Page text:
Max Bemis is a storyteller, plain and simple. Utilizing the backdrop of Say Anything, his unique writing style is an autobiographical extension from life’s bumpy road.
“All of our records together are so personal that in a way you can listen to them in sequence and it would be the story of my life, starting when I was 14,” Bemis says. “The early 20s and your teens are such a defining time that by the time you get to my age you should at least have some idea of who you are. 24 to 25, it’s like I know who I am and now I have to face the world.”
Taking a cue from comics, which Bemis is a huge fan of, Say Anything’s self-titled third album projects the theme of a mental superhero, represented by a young boy dressed in costume on the disc’s cover.
“You have to be your own hero and find something beautiful in the world before you can make a difference,” he explains. “It’s about self-empowerment and then finally setting your sights on who the real enemy is.”
Bemis knows all too well that has often been himself, and his past struggles with depression and drug abuse have been well documented. Bemis, though, spent the last few years getting a clean bill of health, falling in love and marrying Eisley’s Sherri DuPree in the process.
“All these things happened during the story on the record – me falling in love, me letting go of the past, all these things – and it leads me to this inner peace,” Bemis says. “I have to let go of all these false ideals and go through all this pain and all this joy to really become so aware of it that I can actually write a song about it.”
“You’ve heard glimmers of hope. This ideal has been held throughout the years of Say Anything,” he goes on. “Even on the darkest times of …Is A Real Boy and In Defense [of the Genre], it’s been there. However, it’s masked. There’s so much pain and so much darkness over it that I never got to write a song about, hey, let’s take a breath.”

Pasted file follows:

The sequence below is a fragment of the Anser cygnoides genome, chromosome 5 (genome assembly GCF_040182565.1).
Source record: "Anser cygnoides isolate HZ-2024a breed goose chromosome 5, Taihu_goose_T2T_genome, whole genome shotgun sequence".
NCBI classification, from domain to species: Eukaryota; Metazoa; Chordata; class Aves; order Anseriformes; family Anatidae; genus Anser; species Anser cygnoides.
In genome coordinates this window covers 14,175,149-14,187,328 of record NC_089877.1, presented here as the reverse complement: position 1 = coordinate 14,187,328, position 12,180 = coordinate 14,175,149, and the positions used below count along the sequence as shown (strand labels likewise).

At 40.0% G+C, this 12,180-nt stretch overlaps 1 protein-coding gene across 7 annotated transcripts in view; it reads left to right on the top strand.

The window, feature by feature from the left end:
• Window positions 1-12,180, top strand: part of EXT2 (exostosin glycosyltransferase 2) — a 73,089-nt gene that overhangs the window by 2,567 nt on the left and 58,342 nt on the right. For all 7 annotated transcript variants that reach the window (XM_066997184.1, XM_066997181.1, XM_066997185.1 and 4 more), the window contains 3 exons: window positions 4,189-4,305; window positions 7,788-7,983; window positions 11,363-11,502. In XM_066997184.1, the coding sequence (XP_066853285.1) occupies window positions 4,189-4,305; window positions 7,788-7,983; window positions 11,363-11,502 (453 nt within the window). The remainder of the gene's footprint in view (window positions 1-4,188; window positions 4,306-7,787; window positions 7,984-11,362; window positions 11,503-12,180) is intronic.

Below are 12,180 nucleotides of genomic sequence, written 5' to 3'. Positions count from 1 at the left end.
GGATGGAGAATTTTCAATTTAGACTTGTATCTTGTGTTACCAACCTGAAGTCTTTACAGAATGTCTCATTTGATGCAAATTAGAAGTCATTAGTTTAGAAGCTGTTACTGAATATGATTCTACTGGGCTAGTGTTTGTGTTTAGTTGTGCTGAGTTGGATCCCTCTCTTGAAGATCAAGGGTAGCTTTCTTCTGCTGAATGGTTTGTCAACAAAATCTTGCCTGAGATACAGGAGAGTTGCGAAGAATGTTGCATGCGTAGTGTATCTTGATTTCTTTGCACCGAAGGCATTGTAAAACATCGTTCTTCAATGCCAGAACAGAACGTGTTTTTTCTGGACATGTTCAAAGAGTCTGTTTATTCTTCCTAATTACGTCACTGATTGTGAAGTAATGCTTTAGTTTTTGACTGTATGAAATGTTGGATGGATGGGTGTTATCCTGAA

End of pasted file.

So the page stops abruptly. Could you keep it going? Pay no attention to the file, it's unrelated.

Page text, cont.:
With the new record, Bemis jumped at the opportunity to refocus on bigger political and religious issues.
“One thing people really appreciate about Say Anything is the social critique and social commentary. I feel like I am more able to do that again now that I’m not just focused on my problems,” he points out. “I’m able to look around at society and be like, ‘OK, here’s something that I wish we could do something about. Here’s something I identify as an issue or a threat or something I would want to make a change in.’ That’s why it’s a self-titled record. It’s like the parts of me and Say Anything that I think people connect to are now going to be the things that are distilled. I’ve sort of let go of the parts that might be considered gimmicky or negative.”
In addition to Say Anything, Bemis released an album earlier this year with Two Tongues, a side project he started with Saves the Day’s Chris Conley, and also opened an online song shop where fans were able to purchase personalized songs written just for them.
“I could write a million songs but writing a Say Anything record is a little harder,” Bemis admits. “To me, Say Anything becomes something that’s not just me. It’s Coby and it’s Alex, and it stands for certain political and spiritual things. That’s why there’s not a million Say Anything records, but there’s tons of Max Bemis written songs.”
“I’m not saying that they’re the best songs in the world or that I’m that good at it,” he continues. “It’s just to actually pump them out, I’ve discovered some kind of mathematical thing about it where I could literally just sit in a room and write songs all day and never stop. Writer’s block comes and goes, it’s not like I haven’t experienced that, but it’s mostly related to Say Anything because there’s such a specific purpose to it. Not any song can become a Say Anything song.”
Now that his early midlife crisis has passed, Bemis is determined to continue documenting via guitar be it happy or sad, knowing clear skies in his story are far from a surefire guarantee.
“I have this amazing wife and I have this amazing life, so what comes after this Say Anything record?” Bemis wonders. “Although it’s chronicled that I’ve developed to become this new person and have these great things to hold on to, this self-love or connection to something bigger or this amazing love of my life that I have, it doesn’t end there. You know what I mean? The human struggle is until the day you die.”
Originally appeared in Campus Circle